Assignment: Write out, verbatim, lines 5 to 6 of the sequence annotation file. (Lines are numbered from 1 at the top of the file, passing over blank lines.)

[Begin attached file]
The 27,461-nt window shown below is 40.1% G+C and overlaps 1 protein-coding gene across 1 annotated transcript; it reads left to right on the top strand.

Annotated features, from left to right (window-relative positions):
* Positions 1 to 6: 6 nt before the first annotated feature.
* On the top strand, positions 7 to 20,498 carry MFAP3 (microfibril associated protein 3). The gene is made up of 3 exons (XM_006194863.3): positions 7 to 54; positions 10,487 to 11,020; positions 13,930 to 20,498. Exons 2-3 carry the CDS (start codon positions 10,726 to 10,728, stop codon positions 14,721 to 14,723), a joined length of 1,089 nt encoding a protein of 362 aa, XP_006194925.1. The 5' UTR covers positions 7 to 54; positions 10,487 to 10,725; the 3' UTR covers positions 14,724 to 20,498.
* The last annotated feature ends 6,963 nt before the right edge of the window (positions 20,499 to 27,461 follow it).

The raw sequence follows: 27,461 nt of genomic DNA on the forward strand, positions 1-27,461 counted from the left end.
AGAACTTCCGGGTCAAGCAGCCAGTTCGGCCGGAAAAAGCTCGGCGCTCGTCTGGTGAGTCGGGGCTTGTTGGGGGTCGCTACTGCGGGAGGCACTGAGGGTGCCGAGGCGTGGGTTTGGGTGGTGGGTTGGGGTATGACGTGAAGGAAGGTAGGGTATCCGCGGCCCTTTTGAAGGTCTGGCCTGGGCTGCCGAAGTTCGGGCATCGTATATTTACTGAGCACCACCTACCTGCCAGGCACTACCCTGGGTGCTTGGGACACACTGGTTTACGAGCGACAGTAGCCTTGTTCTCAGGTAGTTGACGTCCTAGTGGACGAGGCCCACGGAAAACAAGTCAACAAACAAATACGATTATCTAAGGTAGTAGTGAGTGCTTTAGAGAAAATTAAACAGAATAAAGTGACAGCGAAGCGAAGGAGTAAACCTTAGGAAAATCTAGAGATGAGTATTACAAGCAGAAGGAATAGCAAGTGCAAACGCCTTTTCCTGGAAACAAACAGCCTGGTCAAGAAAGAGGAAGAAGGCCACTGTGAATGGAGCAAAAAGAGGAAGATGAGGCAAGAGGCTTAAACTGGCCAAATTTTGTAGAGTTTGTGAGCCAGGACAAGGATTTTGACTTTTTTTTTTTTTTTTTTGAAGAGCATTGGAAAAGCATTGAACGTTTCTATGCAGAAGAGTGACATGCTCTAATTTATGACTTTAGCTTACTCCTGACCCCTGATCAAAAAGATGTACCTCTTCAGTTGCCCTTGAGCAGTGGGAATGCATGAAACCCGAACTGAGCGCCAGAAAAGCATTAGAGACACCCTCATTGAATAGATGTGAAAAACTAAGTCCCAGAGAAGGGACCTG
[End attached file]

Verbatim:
* The last annotated feature ends 6,963 nt before the right edge of the window (positions 20,499 to 27,461 follow it).

The raw sequence follows: 27,461 nt of genomic DNA on the forward strand, positions 1-27,461 counted from the left end.